Two architecturally ambitious new buildings, both anchoring old media empires, are set to transform Eighth Avenue in Midtown.
Between 40th and 41st streets, across from the Port Authority Bus Terminal, the New York Times Co. headquarters is fulfilling what its architect called “an expression of love” for the city. Several blocks up Eighth Avenue – past other entrenched media headquarters for the likes of Reuters, Conde Nast and Time Warner – the Hearst Tower will realize the dreams of its namesake to loom over Columbus Circle.
Both projects are slated for completion by spring 2006.
The 52-story Times headquarters is under construction on the east side of Eighth Avenue. When architect Renzo Piano unveiled his design for the building in December 2001, he called it “an expression of love for this city and the values it represents.” The 856,000-square-foot Hearst Tower at 959 Eighth Avenue will be the working home for more than 1,800 employees.
New York will need several million more square feet of office space over the next 20 years. The two buildings are not only a step in that practical direction, said Rick Bell, executive director of the New York chapter of the American Institute of Architects, but they also add continued vitality to an area where so many people work.
“Both are, if not iconic, exceptional accretions to the New York skyline,” Bell said. The Times and Forest City Ratner developed the new building for the Times as a joint venture, with ING Real Estate, a subsidiary of ING Group, as FCRC’s financial partner.
Major tenants have yet to be announced, but the Times’ operations are expected to take up more than half of the building’s 1.54 million square feet, occupying floors 2 through 28. The Times has seven office locations in New York, and is expected to concentrate most of its Manhattan-based employees in the new building.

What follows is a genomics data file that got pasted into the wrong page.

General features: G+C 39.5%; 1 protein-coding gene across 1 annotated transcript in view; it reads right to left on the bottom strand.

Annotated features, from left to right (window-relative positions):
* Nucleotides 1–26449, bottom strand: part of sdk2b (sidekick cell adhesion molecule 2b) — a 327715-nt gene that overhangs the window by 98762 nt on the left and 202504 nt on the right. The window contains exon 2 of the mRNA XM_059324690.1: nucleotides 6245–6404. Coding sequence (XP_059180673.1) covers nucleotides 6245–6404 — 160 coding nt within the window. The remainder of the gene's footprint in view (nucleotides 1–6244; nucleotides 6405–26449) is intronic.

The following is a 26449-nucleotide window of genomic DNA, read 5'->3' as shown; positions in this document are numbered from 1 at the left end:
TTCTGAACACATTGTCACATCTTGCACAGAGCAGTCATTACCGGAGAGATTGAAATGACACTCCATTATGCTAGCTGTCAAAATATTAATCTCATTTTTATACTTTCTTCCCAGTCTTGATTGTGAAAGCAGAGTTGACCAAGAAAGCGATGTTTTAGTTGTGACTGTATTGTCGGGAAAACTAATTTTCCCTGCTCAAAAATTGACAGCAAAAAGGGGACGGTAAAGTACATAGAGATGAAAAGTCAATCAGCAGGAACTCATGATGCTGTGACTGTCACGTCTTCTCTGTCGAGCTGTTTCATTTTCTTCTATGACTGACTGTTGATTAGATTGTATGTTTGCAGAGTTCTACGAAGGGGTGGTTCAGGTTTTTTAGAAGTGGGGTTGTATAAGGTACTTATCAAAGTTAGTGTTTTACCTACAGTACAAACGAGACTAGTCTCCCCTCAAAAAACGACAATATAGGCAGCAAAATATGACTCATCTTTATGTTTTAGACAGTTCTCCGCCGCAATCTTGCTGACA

FCRC will own about 600,000 of the remaining gross square feet, including office space on floors 29 through 50 and retail space on the ground floor. The ground floor will include a garden and a 350-seat auditorium for the Times.
Piano’s design will include a glass curtain wall. Thin horizontal ceramic tubes on a steel framework one to two feet in front of the glass will screen much of the double thermal-pane glass wall, retaining heat and helping cool the building as well, with different colors of light bouncing off the tubes at different angles throughout the day.
“At street level, the building will be open, transparent and permeable,” Piano said at the design unveiling. “Each architecture tells a story, and the story this new building proposes to tell is one of lightness and transparency.”
Winner of the 1998 Pritzker Prize, Piano has also designed the Centre Georges Pompidou in Paris and the Kansai Air Terminal in Osaka, Japan.
A stainless steel and glass tower stretching 42 stories, the Hearst Tower fulfills the dreams of the late media baron William Randolph Hearst, who bought up properties around Columbus Circle more than 100 years ago with the idea of making the area a veritable monument to his legacy.
The $500-million tower will rise out of an existing six-story building, which has been torn down except for its façde. The 42-story tower will rise from it, as was the plan all along. The original International Magazine Building was built in 1928 to accommodate a tower on top of it.
But the Great Depression intervened, Hearst’s prospects declined, and the squat building at 56th and Eighth stayed that way until Norman Foster, another Pritzker Prize-winner architect, joined with Tishman Speyer Properties to construct the new tower.
Foster’s recent projects include the reconstructed Reichstag in Berlin, the Independent Television News Headquarters in London, and the headquarters for the Hongkong/Shanghai Banking Corporation in Hong Kong.
The new tower will pull in Hearst employees from several locations around Midtown.
“It really is going to be 100 percent Hearst owned and operated,” said Alex Steinberg, manager of Hearst corporate communications. “It gives us a chance to give back something to the city of New York, which has been so good to us for so long.”